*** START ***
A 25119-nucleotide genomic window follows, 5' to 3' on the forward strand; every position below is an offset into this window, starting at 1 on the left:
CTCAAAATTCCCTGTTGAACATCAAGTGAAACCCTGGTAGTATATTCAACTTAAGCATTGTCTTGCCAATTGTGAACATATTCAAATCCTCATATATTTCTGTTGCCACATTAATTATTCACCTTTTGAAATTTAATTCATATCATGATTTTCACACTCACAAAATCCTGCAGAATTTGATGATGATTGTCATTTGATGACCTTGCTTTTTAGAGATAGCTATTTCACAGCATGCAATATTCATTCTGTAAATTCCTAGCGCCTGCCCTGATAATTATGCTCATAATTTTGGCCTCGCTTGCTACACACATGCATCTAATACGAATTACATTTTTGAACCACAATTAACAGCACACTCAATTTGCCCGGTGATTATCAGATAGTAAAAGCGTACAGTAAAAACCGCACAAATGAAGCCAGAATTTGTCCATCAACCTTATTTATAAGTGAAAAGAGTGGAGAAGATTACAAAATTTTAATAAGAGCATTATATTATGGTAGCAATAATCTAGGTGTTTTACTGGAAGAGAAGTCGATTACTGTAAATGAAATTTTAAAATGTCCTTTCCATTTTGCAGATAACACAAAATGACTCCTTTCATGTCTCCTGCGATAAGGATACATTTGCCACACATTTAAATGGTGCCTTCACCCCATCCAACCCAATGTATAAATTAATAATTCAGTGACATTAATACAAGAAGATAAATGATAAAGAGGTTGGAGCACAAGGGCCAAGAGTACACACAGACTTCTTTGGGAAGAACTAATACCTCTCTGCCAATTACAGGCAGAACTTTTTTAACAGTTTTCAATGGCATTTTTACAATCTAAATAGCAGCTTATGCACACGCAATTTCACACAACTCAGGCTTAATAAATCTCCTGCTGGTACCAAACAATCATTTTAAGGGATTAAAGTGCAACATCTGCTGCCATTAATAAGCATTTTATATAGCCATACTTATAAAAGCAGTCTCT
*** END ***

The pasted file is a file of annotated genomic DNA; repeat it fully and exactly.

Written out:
A 25119-nucleotide genomic window follows, 5' to 3' on the forward strand; every position below is an offset into this window, starting at 1 on the left:
CTCAAAATTCCCTGTTGAACATCAAGTGAAACCCTGGTAGTATATTCAACTTAAGCATTGTCTTGCCAATTGTGAACATATTCAAATCCTCATATATTTCTGTTGCCACATTAATTATTCACCTTTTGAAATTTAATTCATATCATGATTTTCACACTCACAAAATCCTGCAGAATTTGATGATGATTGTCATTTGATGACCTTGCTTTTTAGAGATAGCTATTTCACAGCATGCAATATTCATTCTGTAAATTCCTAGCGCCTGCCCTGATAATTATGCTCATAATTTTGGCCTCGCTTGCTACACACATGCATCTAATACGAATTACATTTTTGAACCACAATTAACAGCACACTCAATTTGCCCGGTGATTATCAGATAGTAAAAGCGTACAGTAAAAACCGCACAAATGAAGCCAGAATTTGTCCATCAACCTTATTTATAAGTGAAAAGAGTGGAGAAGATTACAAAATTTTAATAAGAGCATTATATTATGGTAGCAATAATCTAGGTGTTTTACTGGAAGAGAAGTCGATTACTGTAAATGAAATTTTAAAATGTCCTTTCCATTTTGCAGATAACACAAAATGACTCCTTTCATGTCTCCTGCGATAAGGATACATTTGCCACACATTTAAATGGTGCCTTCACCCCATCCAACCCAATGTATAAATTAATAATTCAGTGACATTAATACAAGAAGATAAATGATAAAGAGGTTGGAGCACAAGGGCCAAGAGTACACACAGACTTCTTTGGGAAGAACTAATACCTCTCTGCCAATTACAGGCAGAACTTTTTTAACAGTTTTCAATGGCATTTTTACAATCTAAATAGCAGCTTATGCACACGCAATTTCACACAACTCAGGCTTAATAAATCTCCTGCTGGTACCAAACAATCATTTTAAGGGATTAAAGTGCAACATCTGCTGCCATTAATAAGCATTTTATATAGCCATACTTATAAAAGCAGTCTCT